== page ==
Batch commit of a complex objects graph chnaged many times by the user

4 posts, 1 answers
  1. Vitaliy
    Vitaliy avatar
    36 posts
    Member since:
    Dec 2008

    Posted 09 Nov 2010 Link to this post

    Hi, Open Access team.

    We are pleasant that you're still full of enthusiasm in the utility development.

    I have used it to develop a new invoice payment module in our company system.
    This time I trusted to it absolutely. The users edit a view object attribute. The view object sends a message to an Invoice persistent object. The invoice object code creates new Inoice payment (connected to several credit notes maybe). Then, the code groups invoice payments into a single remittance of a specific type and attached it to a batch.

    The module passed all the tests. But we still have some problems. The most important one is when we almost sent several double payments to the bank.
    Nobody can reproduce this bug.
    A widely-spread commit errors are 'It is not allowed to read or write an instance marked for a deletion' or an error about duplicated OIDs. Ok, probably I tried to access to a deleted instance.

    The only difference with the previous modules is that the view object updates the persistent objects immediately when the user changes the [Paid] attribute.

    I can imagine that I could do mistakes in my programming, because it is difficult to manage a complex objects graph. But I can imagine that it is much more difficult to manage delayed changes of that complex objects graph. And maybe there are possible even theoretical problems there.
    The user can place some amount into the [Paid] attribute (Invoice -> Invoice Payment -> Remittance -> Batch). Then clear it. Then place another amount. Or can do many other things that we don't know.

    What the method would you suggest?
    I mean every abstraction does 90% automatically but needs for 10% of 'manual efforts'
    Should I break down the process onto view logic transactions? When no persistent objects (maybe not all of them) will be changed untill the user accepted all the changes.
    I'm douing it actually. But Is this correct using of an ORM utility?
    Or open access will do everything by itself?
    And I just should worry about my own bugs? :-)
  2. Answer
    Petko_I
    Admin
    Petko_I avatar
    184 posts

    Posted 11 Nov 2010 Link to this post

    Hello Vitaliy,

    We can discuss the issues you mentioned in the context of the visual designer, although the principles apply to the classic scope approach as well. An ORM tool such as OpenAccess is designed to manage complex object graphs. It just needs a bit of help from the side of the developer so that the context (OpenAccessContext in the case of the visual designer) cleanly performs its tasks. In this line of thoughts, a very important thing is the disposal of the context. The wrong disposal of the context opens opportunities for hard-to-find failures, especially with the connections or memory leaks. Allowing multiple changes to take place before committing them to the database means that a context is active for an extended period of time. It is a valid case since you do not want to persist data that will be changed numerous times until the user has made up his mind. The thing of importance here is to dispose of the context as early as possible. There are some help articles that may give you a hint as to how to manage the context lifecycle on a per-request basis in ASP.Net. You have specified that you develop a web site and I can only guess about the actual technology that you use (ASP, Silverlight). With regard to ASP we have a richer set of examples that you may find useful and accommodate them according to your needs. Here are some links in case you haven't looked at them yet:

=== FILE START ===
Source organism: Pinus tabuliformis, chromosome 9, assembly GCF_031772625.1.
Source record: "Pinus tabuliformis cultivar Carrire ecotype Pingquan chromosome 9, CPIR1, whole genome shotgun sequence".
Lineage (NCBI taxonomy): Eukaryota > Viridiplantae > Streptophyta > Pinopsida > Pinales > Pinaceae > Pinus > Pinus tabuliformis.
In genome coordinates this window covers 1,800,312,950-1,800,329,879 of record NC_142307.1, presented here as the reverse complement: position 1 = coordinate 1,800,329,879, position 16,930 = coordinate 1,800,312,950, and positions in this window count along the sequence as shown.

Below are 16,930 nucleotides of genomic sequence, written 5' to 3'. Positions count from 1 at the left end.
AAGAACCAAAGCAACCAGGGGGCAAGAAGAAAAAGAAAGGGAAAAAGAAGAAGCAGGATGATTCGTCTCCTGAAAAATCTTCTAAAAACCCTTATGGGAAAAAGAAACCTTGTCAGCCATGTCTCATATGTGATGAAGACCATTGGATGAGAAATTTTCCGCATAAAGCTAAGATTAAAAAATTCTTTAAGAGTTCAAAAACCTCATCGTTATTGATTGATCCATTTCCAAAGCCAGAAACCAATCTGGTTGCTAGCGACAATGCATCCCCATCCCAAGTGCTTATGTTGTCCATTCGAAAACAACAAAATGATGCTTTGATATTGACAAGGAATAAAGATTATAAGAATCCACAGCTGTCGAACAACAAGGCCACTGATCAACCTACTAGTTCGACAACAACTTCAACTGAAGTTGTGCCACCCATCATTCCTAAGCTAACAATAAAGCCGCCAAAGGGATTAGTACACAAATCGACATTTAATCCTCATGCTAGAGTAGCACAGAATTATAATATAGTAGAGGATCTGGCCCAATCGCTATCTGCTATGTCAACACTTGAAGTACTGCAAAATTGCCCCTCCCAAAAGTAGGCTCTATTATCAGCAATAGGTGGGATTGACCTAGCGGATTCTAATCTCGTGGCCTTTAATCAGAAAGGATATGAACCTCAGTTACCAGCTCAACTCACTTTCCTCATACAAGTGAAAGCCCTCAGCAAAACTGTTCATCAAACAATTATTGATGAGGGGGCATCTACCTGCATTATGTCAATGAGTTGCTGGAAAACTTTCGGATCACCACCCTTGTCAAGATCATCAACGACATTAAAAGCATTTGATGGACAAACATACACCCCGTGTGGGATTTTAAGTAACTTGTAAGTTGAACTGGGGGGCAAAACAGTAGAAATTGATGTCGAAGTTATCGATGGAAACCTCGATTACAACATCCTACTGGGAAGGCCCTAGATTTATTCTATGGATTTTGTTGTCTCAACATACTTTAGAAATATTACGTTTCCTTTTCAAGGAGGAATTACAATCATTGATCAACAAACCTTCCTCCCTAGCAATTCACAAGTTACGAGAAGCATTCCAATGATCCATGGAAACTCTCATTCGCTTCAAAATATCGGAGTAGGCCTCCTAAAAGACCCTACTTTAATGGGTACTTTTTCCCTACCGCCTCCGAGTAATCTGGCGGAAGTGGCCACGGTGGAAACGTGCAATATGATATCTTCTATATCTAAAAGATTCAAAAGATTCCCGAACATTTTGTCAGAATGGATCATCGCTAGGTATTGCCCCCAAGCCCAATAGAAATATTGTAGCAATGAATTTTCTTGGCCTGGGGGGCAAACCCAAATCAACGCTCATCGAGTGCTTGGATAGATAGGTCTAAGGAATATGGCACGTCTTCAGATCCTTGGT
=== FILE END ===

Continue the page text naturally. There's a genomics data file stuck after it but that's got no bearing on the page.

Best Practices in web development with OpenAccess
    Best Practices in web development with OpenAccess - Part Two

    You can avoid the reading of deleted entities by checking the changes like this
    query = context.Categories.ToList().Where(x => !context.GetChanges().GetDeletes<Category>().Contains(x))
    Your usage of OpenAccess is correct as long as it does the job for you. Persisting changes in a batch is something that we support because it is a valid scenario required by cases such as yours. What worries us is the hard to track undesirable behaviors that you receive and which we would be most interested to resolve. Again, keeping the life of the context as short as possible (as it is designed to be light-weight and manage connections in a pool) will make sure that you make the job for OpenAccess easier.

    Do not hesitate to contact us to further discuss this or other issues.

    Greetings,
    Petko_I
    the Telerik team
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  4. Vitaliy
    Vitaliy avatar
    36 posts
    Member since:
    Dec 2008

    Posted 11 Nov 2010 Link to this post

    SQL 2005, C# 3.5, win forms, DevExpress grid control.
    Any addition?

    Actually, Petko_I  you answered on my question.
    Thank you!

  5. Petko_I
    Admin
    Petko_I avatar
    184 posts

    Posted 12 Nov 2010 Link to this post

    Hello Vitaliy,

    We are glad you found an answer to your questions. Actually, we have a knowledge-base article which discusses the context lifecycle management. Here is a link in case you haven't had the chance to inspect it yet.

    Feel free to ask us anything that comes to your mind.

    Regards,
    Petko_I
    the Telerik team
    Do you want to have your say when we set our development plans? Do you want to know when a feature you care about is added or when a bug fixed? Explore the Telerik Public Issue Tracking system and vote to affect the priority of the items
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